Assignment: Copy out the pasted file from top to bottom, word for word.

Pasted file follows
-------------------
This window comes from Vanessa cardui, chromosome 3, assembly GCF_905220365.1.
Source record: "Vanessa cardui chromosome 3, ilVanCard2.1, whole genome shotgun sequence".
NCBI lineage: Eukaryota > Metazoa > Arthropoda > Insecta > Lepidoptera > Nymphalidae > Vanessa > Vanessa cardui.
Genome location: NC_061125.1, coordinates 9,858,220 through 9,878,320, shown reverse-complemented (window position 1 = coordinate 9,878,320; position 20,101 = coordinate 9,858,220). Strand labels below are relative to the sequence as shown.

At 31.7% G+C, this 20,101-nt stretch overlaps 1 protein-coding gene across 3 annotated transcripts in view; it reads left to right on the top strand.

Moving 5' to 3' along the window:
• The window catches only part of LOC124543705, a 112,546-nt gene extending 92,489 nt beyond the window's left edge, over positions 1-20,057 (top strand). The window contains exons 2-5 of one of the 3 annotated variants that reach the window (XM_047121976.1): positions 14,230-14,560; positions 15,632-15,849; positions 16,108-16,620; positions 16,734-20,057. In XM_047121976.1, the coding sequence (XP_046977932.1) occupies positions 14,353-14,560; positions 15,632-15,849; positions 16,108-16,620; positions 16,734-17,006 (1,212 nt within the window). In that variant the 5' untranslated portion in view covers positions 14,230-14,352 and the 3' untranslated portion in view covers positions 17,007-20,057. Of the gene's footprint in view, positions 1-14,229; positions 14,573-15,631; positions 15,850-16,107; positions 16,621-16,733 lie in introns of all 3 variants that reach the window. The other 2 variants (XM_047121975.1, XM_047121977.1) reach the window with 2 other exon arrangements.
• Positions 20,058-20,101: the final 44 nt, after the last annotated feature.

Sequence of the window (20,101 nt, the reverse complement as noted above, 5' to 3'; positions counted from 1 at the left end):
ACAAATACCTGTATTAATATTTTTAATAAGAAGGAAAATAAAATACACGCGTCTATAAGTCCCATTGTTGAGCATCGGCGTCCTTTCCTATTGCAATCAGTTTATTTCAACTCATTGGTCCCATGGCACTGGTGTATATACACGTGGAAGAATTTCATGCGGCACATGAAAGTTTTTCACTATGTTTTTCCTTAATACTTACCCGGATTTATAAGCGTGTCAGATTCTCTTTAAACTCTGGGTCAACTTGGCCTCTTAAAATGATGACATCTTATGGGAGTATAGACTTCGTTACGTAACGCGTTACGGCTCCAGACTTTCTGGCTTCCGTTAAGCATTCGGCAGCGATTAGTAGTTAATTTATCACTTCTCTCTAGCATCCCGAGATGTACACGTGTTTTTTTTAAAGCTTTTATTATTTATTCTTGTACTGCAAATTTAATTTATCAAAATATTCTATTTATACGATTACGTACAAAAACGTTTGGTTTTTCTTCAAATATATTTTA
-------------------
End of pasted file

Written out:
This window comes from Vanessa cardui, chromosome 3, assembly GCF_905220365.1.
Source record: "Vanessa cardui chromosome 3, ilVanCard2.1, whole genome shotgun sequence".
NCBI lineage: Eukaryota > Metazoa > Arthropoda > Insecta > Lepidoptera > Nymphalidae > Vanessa > Vanessa cardui.
Genome location: NC_061125.1, coordinates 9,858,220 through 9,878,320, shown reverse-complemented (window position 1 = coordinate 9,878,320; position 20,101 = coordinate 9,858,220). Strand labels below are relative to the sequence as shown.

At 31.7% G+C, this 20,101-nt stretch overlaps 1 protein-coding gene across 3 annotated transcripts in view; it reads left to right on the top strand.

Moving 5' to 3' along the window:
• The window catches only part of LOC124543705, a 112,546-nt gene extending 92,489 nt beyond the window's left edge, over positions 1-20,057 (top strand). The window contains exons 2-5 of one of the 3 annotated variants that reach the window (XM_047121976.1): positions 14,230-14,560; positions 15,632-15,849; positions 16,108-16,620; positions 16,734-20,057. In XM_047121976.1, the coding sequence (XP_046977932.1) occupies positions 14,353-14,560; positions 15,632-15,849; positions 16,108-16,620; positions 16,734-17,006 (1,212 nt within the window). In that variant the 5' untranslated portion in view covers positions 14,230-14,352 and the 3' untranslated portion in view covers positions 17,007-20,057. Of the gene's footprint in view, positions 1-14,229; positions 14,573-15,631; positions 15,850-16,107; positions 16,621-16,733 lie in introns of all 3 variants that reach the window. The other 2 variants (XM_047121975.1, XM_047121977.1) reach the window with 2 other exon arrangements.
• Positions 20,058-20,101: the final 44 nt, after the last annotated feature.

Sequence of the window (20,101 nt, the reverse complement as noted above, 5' to 3'; positions counted from 1 at the left end):
ACAAATACCTGTATTAATATTTTTAATAAGAAGGAAAATAAAATACACGCGTCTATAAGTCCCATTGTTGAGCATCGGCGTCCTTTCCTATTGCAATCAGTTTATTTCAACTCATTGGTCCCATGGCACTGGTGTATATACACGTGGAAGAATTTCATGCGGCACATGAAAGTTTTTCACTATGTTTTTCCTTAATACTTACCCGGATTTATAAGCGTGTCAGATTCTCTTTAAACTCTGGGTCAACTTGGCCTCTTAAAATGATGACATCTTATGGGAGTATAGACTTCGTTACGTAACGCGTTACGGCTCCAGACTTTCTGGCTTCCGTTAAGCATTCGGCAGCGATTAGTAGTTAATTTATCACTTCTCTCTAGCATCCCGAGATGTACACGTGTTTTTTTTAAAGCTTTTATTATTTATTCTTGTACTGCAAATTTAATTTATCAAAATATTCTATTTATACGATTACGTACAAAAACGTTTGGTTTTTCTTCAAATATATTTTA